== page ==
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U.S.S. claims that Nord was not promoted and was eventually terminated because of her bad attitude and inability to get along with other employees. The evidence shows that Nord had one conflict with another employee named Spires. On two occasions she was transferred from one inside sales representative to another. These transfers involved two male inside sales representatives, Joseph Odishoo and Richard Estes. At trial, Odishoo and Estes testified that Nord had performed inadequately while under their supervision and that she had personality problems. In his written evaluations of this same period, however, Odishoo had rated Nord as "above average" or as "good as most" and had described her personality as "super." It was not until after Nord requested a promotion that her written evaluations became negative. Nord's last conflict with management occurred when she asked Bailey, the technical coordinator, for permission to review her personnel file. After two requests, Nord was allowed to see the file, but was told that she would be fired if any other employee made a similar request.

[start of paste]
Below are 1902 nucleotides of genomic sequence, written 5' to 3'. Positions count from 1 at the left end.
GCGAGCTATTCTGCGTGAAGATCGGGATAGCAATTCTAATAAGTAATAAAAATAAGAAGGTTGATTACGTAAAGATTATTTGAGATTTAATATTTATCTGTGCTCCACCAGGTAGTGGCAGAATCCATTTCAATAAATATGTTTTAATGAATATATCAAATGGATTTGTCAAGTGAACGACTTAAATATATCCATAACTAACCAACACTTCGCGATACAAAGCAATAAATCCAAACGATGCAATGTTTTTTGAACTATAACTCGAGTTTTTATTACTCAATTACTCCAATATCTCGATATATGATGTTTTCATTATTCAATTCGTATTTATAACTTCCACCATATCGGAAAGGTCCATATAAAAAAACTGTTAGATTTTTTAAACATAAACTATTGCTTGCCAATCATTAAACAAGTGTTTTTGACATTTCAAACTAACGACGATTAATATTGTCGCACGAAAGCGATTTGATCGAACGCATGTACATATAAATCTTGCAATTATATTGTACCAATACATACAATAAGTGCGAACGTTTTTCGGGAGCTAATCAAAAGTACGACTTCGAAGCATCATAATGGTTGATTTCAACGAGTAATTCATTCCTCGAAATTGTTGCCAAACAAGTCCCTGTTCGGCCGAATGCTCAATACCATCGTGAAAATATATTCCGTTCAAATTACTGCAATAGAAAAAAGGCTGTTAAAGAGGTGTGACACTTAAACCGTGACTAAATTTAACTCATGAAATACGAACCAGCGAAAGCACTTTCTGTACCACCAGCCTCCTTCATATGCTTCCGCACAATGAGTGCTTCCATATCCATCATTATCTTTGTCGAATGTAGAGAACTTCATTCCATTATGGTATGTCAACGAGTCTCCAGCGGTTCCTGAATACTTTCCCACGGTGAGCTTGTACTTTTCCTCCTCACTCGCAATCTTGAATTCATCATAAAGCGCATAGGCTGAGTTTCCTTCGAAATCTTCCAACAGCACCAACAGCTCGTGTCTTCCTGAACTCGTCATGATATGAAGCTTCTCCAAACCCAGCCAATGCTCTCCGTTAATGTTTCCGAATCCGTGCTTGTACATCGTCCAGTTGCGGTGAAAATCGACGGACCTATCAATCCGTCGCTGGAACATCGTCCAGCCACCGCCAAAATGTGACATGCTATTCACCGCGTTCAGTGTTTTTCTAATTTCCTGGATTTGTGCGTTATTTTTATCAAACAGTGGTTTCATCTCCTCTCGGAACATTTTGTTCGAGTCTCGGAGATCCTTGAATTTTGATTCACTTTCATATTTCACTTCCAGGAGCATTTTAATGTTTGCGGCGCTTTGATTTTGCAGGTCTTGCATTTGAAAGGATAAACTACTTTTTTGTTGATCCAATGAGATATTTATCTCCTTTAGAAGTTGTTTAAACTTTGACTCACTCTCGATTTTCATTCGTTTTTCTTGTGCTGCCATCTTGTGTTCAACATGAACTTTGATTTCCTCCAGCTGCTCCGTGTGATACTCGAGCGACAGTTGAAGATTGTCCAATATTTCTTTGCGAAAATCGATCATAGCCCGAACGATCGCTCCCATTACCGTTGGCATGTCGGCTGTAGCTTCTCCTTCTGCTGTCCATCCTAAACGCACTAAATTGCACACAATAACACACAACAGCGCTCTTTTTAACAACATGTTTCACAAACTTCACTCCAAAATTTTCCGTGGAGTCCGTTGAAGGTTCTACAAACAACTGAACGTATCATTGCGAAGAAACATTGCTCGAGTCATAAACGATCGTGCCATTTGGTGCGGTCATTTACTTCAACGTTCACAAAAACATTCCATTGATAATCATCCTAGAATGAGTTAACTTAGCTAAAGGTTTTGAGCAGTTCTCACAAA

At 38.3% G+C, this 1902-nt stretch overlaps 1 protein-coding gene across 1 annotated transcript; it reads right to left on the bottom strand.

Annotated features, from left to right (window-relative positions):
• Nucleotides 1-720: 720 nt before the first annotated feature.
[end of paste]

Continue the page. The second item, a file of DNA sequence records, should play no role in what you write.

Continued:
The court below found "two significant and interesting" factors about Nord's alleged conflict with management: first, the conflict came after she requested a promotion and received no response; and second, management was all male. The court also found that the following aspects of defendant's subjective promotion process indicated a built-in mechanism for sex discrimination: all of the management personnel were male; all of the supervisors were male and a principal factor in determining who received a promotion was the recommendation of a supervisor; there was no practice of posting job openings, rather, all information was conveyed by word of mouth; there were no established procedures or standards governing promotion; employees were not provided with information regarding the necessary qualifications for promotion.